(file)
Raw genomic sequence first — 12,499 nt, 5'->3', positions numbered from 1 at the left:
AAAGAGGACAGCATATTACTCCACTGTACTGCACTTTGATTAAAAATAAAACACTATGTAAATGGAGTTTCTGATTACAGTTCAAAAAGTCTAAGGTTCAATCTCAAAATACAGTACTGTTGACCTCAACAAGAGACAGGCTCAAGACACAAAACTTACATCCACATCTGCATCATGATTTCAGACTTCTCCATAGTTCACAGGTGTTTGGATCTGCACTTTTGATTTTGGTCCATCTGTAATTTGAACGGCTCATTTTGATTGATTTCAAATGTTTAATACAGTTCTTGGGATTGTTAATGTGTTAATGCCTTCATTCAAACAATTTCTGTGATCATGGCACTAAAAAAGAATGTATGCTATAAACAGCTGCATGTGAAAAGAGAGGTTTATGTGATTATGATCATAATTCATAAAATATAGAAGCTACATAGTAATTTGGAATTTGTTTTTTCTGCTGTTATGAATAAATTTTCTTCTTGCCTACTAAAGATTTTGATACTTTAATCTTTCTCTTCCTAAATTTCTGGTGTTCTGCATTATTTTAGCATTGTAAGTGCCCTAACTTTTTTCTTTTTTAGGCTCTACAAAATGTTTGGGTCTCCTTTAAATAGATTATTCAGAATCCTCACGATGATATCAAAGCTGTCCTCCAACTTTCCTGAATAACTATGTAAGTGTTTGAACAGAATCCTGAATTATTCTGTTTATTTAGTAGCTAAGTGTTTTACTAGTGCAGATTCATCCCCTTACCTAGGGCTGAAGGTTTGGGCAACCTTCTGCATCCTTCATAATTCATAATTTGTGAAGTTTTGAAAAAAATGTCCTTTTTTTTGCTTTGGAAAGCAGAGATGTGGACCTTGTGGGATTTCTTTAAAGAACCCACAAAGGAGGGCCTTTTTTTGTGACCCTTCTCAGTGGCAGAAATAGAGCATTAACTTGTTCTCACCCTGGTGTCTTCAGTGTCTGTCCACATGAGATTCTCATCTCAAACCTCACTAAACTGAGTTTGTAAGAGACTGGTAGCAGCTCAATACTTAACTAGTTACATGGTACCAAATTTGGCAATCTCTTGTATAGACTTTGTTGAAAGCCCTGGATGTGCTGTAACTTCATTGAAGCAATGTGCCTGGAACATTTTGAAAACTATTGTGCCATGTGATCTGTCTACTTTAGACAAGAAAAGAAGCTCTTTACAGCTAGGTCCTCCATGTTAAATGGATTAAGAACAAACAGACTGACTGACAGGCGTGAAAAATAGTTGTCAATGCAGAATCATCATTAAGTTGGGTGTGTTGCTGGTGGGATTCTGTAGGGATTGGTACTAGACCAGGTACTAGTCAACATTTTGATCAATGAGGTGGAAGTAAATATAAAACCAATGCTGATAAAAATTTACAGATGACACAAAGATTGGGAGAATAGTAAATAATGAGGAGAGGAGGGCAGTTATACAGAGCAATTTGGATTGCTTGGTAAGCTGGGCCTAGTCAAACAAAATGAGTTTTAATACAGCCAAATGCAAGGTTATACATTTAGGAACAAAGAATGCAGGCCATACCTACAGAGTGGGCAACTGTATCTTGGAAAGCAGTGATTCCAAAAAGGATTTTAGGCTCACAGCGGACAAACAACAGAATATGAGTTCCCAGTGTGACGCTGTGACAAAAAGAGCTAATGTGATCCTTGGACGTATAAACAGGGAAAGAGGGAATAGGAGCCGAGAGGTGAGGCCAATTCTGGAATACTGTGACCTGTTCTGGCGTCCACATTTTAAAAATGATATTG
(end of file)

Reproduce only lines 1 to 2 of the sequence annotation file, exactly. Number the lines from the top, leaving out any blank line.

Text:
Raw genomic sequence first — 12,499 nt, 5'->3', positions numbered from 1 at the left:
AAAGAGGACAGCATATTACTCCACTGTACTGCACTTTGATTAAAAATAAAACACTATGTAAATGGAGTTTCTGATTACAGTTCAAAAAGTCTAAGGTTCAATCTCAAAATACAGTACTGTTGACCTCAACAAGAGACAGGCTCAAGACACAAAACTTACATCCACATCTGCATCATGATTTCAGACTTCTCCATAGTTCACAGGTGTTTGGATCTGCACTTTTGATTTTGGTCCATCTGTAATTTGAACGGCTCATTTTGATTGATTTCAAATGTTTAATACAGTTCTTGGGATTGTTAATGTGTTAATGCCTTCATTCAAACAATTTCTGTGATCATGGCACTAAAAAAGAATGTATGCTATAAACAGCTGCATGTGAAAAGAGAGGTTTATGTGATTATGATCATAATTCATAAAATATAGAAGCTACATAGTAATTTGGAATTTGTTTTTTCTGCTGTTATGAATAAATTTTCTTCTTGCCTACTAAAGATTTTGATACTTTAATCTTTCTCTTCCTAAATTTCTGGTGTTCTGCATTATTTTAGCATTGTAAGTGCCCTAACTTTTTTCTTTTTTAGGCTCTACAAAATGTTTGGGTCTCCTTTAAATAGATTATTCAGAATCCTCACGATGATATCAAAGCTGTCCTCCAACTTTCCTGAATAACTATGTAAGTGTTTGAACAGAATCCTGAATTATTCTGTTTATTTAGTAGCTAAGTGTTTTACTAGTGCAGATTCATCCCCTTACCTAGGGCTGAAGGTTTGGGCAACCTTCTGCATCCTTCATAATTCATAATTTGTGAAGTTTTGAAAAAAATGTCCTTTTTTTTGCTTTGGAAAGCAGAGATGTGGACCTTGTGGGATTTCTTTAAAGAACCCACAAAGGAGGGCCTTTTTTTGTGACCCTTCTCAGTGGCAGAAATAGAGCATTAACTTGTTCTCACCCTGGTGTCTTCAGTGTCTGTCCACATGAGATTCTCATCTCAAACCTCACTAAACTGAGTTTGTAAGAGACTGGTAGCAGCTCAATACTTAACTAGTTACATGGTACCAAATTTGGCAATCTCTTGTATAGACTTTGTTGAAAGCCCTGGATGTGCTGTAACTTCATTGAAGCAATGTGCCTGGAACATTTTGAAAACTATTGTGCCATGTGATCTGTCTACTTTAGACAAGAAAAGAAGCTCTTTACAGCTAGGTCCTCCATGTTAAATGGATTAAGAACAAACAGACTGACTGACAGGCGTGAAAAATAGTTGTCAATGCAGAATCATCATTAAGTTGGGTGTGTTGCTGGTGGGATTCTGTAGGGATTGGTACTAGACCAGGTACTAGTCAACATTTTGATCAATGAGGTGGAAGTAAATATAAAACCAATGCTGATAAAAATTTACAGATGACACAAAGATTGGGAGAATAGTAAATAATGAGGAGAGGAGGGCAGTTATACAGAGCAATTTGGATTGCTTGGTAAGCTGGGCCTAGTCAAACAAAATGAGTTTTAATACAGCCAAATGCAAGGTTATACATTTAGGAACAAAGAATGCAGGCCATACCTACAGAGTGGGCAACTGTATCTTGGAAAGCAGTGATTCCAAAAAGGATTTTAGGCTCACAGCGGACAAACAACAGAATATGAGTTCCCAGTGTGACGCTGTGACAAAAAGAGCTAATGTGATCCTTGGACGTATAAACAGGGAAAGAGGGAATAGGAGCCGAGAGGTGAGGCCAATTCTGGAATACTGTGACCTGTTCTGGCGTCCACATTTTAAAAATGATATTG